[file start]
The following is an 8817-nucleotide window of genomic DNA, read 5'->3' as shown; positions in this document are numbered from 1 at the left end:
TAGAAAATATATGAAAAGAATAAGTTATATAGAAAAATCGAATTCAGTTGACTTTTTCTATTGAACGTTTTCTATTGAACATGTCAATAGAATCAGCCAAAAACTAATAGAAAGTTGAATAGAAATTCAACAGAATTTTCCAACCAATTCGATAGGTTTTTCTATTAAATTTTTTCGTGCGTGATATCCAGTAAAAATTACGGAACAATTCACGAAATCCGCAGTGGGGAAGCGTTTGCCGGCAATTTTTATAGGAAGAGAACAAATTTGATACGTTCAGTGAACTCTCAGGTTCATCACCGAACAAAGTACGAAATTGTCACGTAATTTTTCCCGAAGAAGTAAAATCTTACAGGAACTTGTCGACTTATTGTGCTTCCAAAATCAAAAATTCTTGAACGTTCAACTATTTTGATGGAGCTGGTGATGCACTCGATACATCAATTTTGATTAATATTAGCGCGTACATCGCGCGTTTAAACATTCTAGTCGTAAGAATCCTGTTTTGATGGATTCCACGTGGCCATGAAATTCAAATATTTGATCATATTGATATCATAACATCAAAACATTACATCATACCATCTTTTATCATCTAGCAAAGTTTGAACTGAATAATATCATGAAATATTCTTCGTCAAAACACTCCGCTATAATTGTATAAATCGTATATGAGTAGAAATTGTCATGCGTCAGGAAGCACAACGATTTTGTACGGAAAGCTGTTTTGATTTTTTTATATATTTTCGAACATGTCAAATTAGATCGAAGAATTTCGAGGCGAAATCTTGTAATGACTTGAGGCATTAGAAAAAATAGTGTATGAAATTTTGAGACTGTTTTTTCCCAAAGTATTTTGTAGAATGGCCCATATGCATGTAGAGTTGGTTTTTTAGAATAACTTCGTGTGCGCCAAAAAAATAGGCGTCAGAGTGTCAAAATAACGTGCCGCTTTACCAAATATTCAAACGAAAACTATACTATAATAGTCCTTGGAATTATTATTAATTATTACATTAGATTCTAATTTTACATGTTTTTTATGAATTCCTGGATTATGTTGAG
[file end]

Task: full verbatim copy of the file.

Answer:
The following is an 8817-nucleotide window of genomic DNA, read 5'->3' as shown; positions in this document are numbered from 1 at the left end:
TAGAAAATATATGAAAAGAATAAGTTATATAGAAAAATCGAATTCAGTTGACTTTTTCTATTGAACGTTTTCTATTGAACATGTCAATAGAATCAGCCAAAAACTAATAGAAAGTTGAATAGAAATTCAACAGAATTTTCCAACCAATTCGATAGGTTTTTCTATTAAATTTTTTCGTGCGTGATATCCAGTAAAAATTACGGAACAATTCACGAAATCCGCAGTGGGGAAGCGTTTGCCGGCAATTTTTATAGGAAGAGAACAAATTTGATACGTTCAGTGAACTCTCAGGTTCATCACCGAACAAAGTACGAAATTGTCACGTAATTTTTCCCGAAGAAGTAAAATCTTACAGGAACTTGTCGACTTATTGTGCTTCCAAAATCAAAAATTCTTGAACGTTCAACTATTTTGATGGAGCTGGTGATGCACTCGATACATCAATTTTGATTAATATTAGCGCGTACATCGCGCGTTTAAACATTCTAGTCGTAAGAATCCTGTTTTGATGGATTCCACGTGGCCATGAAATTCAAATATTTGATCATATTGATATCATAACATCAAAACATTACATCATACCATCTTTTATCATCTAGCAAAGTTTGAACTGAATAATATCATGAAATATTCTTCGTCAAAACACTCCGCTATAATTGTATAAATCGTATATGAGTAGAAATTGTCATGCGTCAGGAAGCACAACGATTTTGTACGGAAAGCTGTTTTGATTTTTTTATATATTTTCGAACATGTCAAATTAGATCGAAGAATTTCGAGGCGAAATCTTGTAATGACTTGAGGCATTAGAAAAAATAGTGTATGAAATTTTGAGACTGTTTTTTCCCAAAGTATTTTGTAGAATGGCCCATATGCATGTAGAGTTGGTTTTTTAGAATAACTTCGTGTGCGCCAAAAAAATAGGCGTCAGAGTGTCAAAATAACGTGCCGCTTTACCAAATATTCAAACGAAAACTATACTATAATAGTCCTTGGAATTATTATTAATTATTACATTAGATTCTAATTTTACATGTTTTTTATGAATTCCTGGATTATGTTGAG